Customer Interface: Multidimensional Marketing

Internet surveys show one big, happy audience, but here’s what you really need to know about Do Web-based 3-D tools have a place in the marketing department?

I’ve always been a strong detractor when it comes to chat for business purposes. Nobody types fast enough to hold my attention, and what’s created on the fly during a mangled, seven-way conversation is hardly worth reading. Chat is fine for 13-year-old boys who want to have adult conversations with 19-year-old girls who turn out to be other 13-year-old boys. But for business, it’s a bore.

I felt the same way about using virtual reality for marketing until I wandered around the Fall Internet World conference in New York just before Christmas. Maybe it was the holiday effect, but suddenly there were serious tools such as bubble pictures and zoom-in photos for making 3-D worlds.

Virtual Selling Space

Products like VRCom from ExoVision Technologies Inc. and 3D Webmaster from Superscape are what you might expect from a genetic cross between Walt Disney and Netscape Communications Corp.’s Marc Andreessen. Think Tim Berners-Lee in Toontown: blocky graphics, swirling movement and awkward controls in a reasonably representational environment. I had no trouble recognizing the virtual store or the shelves or the products on display.

In all of the virtual worlds I visited, I could walk around the “city” and find the stores and walk inside them. I could rotate a camera and see what the back of the store looked like. I could look through the viewfinder and click on the components of products to get lists of features and reams of specifications. But drawings are still drawings. I wanted photo-realism. I found it in the next aisle at the eVox Productions booth.

Say Cheese

There was such a crowd at the eVox display that I had to look over the shoulders of the people eyeing the company’s efforts. A service company, eVox uses tools like QuickTimeVR, RealVR, Oliver and a host of others to create a 360-degree panoramic view of the inside of cars on the Microsoft Corp. CarPoint site, a virtual tour of the operating rooms at Cedars-Sinai Hospital in Los Angeles and even a CD-ROM that Warner-Brothers uses to describe how licensed characters like Bugs Bunny may and may not be reproduced. You end up with a photograph you can turn around in and view from all sides.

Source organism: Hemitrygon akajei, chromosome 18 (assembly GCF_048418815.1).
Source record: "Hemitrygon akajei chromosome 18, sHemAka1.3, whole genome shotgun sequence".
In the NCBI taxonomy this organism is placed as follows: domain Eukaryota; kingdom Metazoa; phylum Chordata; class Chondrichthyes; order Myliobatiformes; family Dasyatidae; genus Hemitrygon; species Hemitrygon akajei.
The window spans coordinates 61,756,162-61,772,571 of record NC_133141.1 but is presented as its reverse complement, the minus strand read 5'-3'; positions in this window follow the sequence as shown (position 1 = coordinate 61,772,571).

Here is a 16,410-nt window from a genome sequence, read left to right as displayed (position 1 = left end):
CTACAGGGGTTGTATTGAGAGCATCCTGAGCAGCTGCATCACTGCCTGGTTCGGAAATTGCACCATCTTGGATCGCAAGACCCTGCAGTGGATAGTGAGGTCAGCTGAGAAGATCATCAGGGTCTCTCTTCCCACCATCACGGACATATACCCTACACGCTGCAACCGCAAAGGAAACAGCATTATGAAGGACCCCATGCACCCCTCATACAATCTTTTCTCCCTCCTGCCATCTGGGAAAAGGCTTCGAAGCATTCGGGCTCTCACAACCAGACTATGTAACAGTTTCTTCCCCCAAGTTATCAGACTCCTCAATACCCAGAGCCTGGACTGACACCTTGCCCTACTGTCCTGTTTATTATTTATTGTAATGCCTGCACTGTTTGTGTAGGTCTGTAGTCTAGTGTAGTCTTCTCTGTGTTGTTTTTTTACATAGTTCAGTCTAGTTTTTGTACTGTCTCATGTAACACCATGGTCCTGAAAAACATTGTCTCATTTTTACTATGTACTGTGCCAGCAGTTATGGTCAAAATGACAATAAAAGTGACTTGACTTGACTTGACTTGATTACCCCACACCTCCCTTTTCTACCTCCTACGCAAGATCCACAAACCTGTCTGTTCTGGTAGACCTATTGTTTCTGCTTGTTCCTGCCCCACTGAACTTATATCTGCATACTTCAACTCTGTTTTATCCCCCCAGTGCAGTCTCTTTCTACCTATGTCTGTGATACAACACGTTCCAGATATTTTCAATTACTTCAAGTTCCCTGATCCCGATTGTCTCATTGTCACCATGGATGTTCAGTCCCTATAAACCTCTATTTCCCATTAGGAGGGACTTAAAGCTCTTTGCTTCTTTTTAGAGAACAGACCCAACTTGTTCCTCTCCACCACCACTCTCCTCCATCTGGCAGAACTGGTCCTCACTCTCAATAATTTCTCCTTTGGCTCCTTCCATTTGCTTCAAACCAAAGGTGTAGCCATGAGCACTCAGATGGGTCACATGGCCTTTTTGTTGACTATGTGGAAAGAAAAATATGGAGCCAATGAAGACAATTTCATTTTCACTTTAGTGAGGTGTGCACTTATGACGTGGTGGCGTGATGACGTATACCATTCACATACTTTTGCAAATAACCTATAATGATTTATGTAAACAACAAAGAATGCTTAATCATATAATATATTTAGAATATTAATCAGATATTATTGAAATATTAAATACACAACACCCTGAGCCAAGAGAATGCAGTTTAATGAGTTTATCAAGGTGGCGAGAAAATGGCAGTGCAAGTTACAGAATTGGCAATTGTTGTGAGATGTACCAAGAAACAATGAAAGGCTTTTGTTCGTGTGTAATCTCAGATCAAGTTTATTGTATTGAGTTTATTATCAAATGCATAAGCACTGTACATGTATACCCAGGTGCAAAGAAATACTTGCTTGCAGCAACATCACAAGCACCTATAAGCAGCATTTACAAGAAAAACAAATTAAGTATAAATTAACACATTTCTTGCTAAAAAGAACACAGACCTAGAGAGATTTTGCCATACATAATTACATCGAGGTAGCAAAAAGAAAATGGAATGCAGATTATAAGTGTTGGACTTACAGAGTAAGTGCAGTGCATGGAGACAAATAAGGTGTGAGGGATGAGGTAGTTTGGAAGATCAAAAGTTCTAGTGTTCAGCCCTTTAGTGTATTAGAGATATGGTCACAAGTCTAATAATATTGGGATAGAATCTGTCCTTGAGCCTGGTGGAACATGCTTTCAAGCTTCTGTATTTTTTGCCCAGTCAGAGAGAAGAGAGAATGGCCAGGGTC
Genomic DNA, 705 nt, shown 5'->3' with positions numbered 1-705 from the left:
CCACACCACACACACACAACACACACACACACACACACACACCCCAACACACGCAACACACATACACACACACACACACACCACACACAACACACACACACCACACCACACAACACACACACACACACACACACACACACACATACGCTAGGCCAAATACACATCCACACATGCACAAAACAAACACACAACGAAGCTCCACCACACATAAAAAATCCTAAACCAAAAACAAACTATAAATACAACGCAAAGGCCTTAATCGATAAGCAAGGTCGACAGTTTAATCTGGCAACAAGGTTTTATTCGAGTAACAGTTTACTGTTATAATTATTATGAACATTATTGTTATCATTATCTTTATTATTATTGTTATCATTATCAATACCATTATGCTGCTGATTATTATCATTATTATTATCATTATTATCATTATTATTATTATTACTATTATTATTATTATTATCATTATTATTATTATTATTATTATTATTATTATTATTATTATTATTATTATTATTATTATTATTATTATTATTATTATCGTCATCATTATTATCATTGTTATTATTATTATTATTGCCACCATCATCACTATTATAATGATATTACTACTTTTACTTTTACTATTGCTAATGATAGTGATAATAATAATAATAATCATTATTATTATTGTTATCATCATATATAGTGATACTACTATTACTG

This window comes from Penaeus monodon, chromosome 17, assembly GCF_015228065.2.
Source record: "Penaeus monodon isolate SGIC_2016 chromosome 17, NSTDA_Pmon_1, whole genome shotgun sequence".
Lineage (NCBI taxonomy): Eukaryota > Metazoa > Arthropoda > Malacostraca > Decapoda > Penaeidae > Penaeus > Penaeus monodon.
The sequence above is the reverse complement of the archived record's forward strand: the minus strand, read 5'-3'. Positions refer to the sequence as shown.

The company also creates images that can be turned and zoomed for closer inspection. Nifty. Now you can get a very close look at that Ferrari you have your eye on. The combination of 360-degree backgrounds and photographic objects you can fly around is powerful. Even nicer is the library of royalty-free VR images that eVox provides. The technology’s possibilities start the little gray cells in a marketer’s head working overtime.

But there is one drawback: eVox’s images are only 21/2-D. If you want to show off the fabulous five-story atrium interior of your new hotel, you’re stuck. You can’t look up unless you wander over to the next booth. I was stopped in my tracks at Interactive Pictures Corp. when I saw the image in the browser go from the horizon to the zenith and down the other side.

It was hard to keep my balance. I wondered how many pictures had been stitched together to make that spherical image. Turns out the answer is two 35mm, fisheye snapshots are used to create a photo-realistic, look-any-which-way-you-want image.

But I still wasn’t satisfied. I wanted more. So I went to the keynote speech given by Pepsi dropout and Apple kickout John Sculley.

Feature Applause

Sculley brought out a demo of several products from his Live Picture Inc. venture. The demo featured a full-motion video. Sculley stopped the video and zoomed out, revealing an image of the video playing on a TV set in a room. Then Sculley zoomed out again to show that the TV set was in a room of an apartment, and we were looking down the hall into the room with the TV. Once again Sculley zoomed out, showing that the apartment was on the 40th floor of a building in the middle of a city. Then the city was in a frame on an easel in the middle of a desert. He panned left and right.